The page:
Butler : National Energy Guarantee Will Nobble Rooftop Solar

National Energy Guarantee and solar power

Will the NEG impact on Australia’s “solar rebate”?

Shadow Minister for Climate Change and Energy, Mark Butler, says implementation of the Turnbull Government’s NEG will nobble small-scale solar power and large-scale renewables.

According to advice from the Energy Security Board (ESB), the Turnbull Government’s proposed National Energy Guarantee will result in renewables making up between 28 and 36 per cent of Australia’s energy mix by 2030. This range includes solar PV.

Mr. Butler says the current Renewable Energy Target will deliver 23.5 per cent by 2020. At 28%, that leaves little room for growth between now and 2030.

“We know that if Malcolm Turnbull’s figures are borne out, renewable energy growth will be as low as half a per cent per year in the 2020s,” stated Mr. Butler in a doorstop interview yesterday. “That would slash, by two-thirds, the number of households that can get access to rooftop solar and it would mean that there is not a single large scale renewable energy project built in Australia for ten years.”

How rooftop solar growth would be reined in if that was to be the case is unclear. However, it appears legislation doesn’t need to be changed in order to tinker with the Small-scale Renewable Energy Scheme (SRES), which provides subsidies for buying solar power systems. The program can be altered at the Minister’s discretion.

Given the popularity of small-scale solar in Australia, any attempt to destroy or kneecap the “solar rebate”, which is already being gradually phased out, could be met with a huge voter backlash – something a government already struggling in the polls could ill-afford.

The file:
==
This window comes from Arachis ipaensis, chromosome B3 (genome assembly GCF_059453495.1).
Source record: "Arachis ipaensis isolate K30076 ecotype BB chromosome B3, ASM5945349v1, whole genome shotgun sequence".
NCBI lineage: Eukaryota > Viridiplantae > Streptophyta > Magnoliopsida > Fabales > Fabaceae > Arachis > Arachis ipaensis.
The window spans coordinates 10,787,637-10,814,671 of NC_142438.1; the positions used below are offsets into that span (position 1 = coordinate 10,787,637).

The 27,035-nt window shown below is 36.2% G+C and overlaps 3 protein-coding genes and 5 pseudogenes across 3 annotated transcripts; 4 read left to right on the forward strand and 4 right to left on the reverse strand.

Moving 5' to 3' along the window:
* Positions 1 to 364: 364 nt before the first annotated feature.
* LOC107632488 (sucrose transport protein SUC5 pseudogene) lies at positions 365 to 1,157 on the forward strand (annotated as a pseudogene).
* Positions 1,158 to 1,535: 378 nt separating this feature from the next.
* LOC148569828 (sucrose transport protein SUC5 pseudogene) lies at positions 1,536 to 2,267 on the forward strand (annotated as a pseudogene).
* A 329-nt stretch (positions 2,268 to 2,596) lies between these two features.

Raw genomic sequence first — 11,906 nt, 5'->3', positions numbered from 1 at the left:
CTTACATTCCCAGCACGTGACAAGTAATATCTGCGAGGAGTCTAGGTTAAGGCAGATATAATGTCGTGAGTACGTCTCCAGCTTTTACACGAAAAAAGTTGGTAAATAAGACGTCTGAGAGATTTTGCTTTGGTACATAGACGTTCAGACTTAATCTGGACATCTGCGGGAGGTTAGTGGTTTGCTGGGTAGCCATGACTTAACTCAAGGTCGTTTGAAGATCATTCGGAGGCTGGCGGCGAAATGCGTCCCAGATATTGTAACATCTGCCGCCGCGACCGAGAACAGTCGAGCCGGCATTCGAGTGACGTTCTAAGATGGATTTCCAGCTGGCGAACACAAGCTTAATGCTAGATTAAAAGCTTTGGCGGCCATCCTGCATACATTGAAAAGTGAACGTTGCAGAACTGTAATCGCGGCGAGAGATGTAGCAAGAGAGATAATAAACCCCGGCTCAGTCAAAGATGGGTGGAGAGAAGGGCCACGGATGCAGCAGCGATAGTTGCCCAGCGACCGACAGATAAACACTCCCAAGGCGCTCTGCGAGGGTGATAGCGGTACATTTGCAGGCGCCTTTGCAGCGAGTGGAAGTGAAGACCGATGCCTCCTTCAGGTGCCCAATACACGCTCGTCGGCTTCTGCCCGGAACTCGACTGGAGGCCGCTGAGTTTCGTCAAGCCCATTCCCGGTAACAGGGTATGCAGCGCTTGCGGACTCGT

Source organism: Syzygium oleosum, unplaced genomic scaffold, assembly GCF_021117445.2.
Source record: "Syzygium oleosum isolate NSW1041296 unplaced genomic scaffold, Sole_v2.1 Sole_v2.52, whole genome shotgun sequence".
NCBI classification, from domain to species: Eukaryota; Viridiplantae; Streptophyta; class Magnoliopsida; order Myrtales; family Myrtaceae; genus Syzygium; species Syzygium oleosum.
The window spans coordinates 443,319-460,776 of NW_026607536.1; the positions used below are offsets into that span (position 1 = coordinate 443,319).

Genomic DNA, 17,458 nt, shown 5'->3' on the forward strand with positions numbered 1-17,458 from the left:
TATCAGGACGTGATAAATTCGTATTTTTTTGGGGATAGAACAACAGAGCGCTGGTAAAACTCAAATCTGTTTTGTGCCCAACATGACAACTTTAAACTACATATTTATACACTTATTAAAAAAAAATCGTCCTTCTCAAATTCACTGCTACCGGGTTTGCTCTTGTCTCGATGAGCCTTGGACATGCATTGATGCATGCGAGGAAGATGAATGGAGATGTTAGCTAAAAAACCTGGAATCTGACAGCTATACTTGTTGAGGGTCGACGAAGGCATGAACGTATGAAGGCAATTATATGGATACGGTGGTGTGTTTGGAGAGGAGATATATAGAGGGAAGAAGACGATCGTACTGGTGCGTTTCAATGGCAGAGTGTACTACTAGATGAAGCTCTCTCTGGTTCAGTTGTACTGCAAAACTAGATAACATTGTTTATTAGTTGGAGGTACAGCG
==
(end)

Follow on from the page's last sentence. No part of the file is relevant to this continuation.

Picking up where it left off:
Mr. Butler accused the Prime Minister of embracing “Tony Abbott’s vision of a coal-fired future for Australia,” and believes thousands more renewable energy jobs will be destroyed under the NEG.

“We now know that this so-called “national energy guarantee” is nothing more than a national energy gimmick. All designed as political cover for an all-out attack on the renewable energy industry,” said Mr. Butler.

The devil is certainly in the detail when it comes to the NEG – and more of that detail likely won’t be clear until next month when the Federal Government attempts to sell it to the states during November’s COAG meeting. The Government may be in for a hostile reception from some states, including Victoria; which has just passed its VRET legislation.

Early indications are that the proposed NEG hasn’t been particularly well received among voters, even those in Liberal blue-ribbon seats.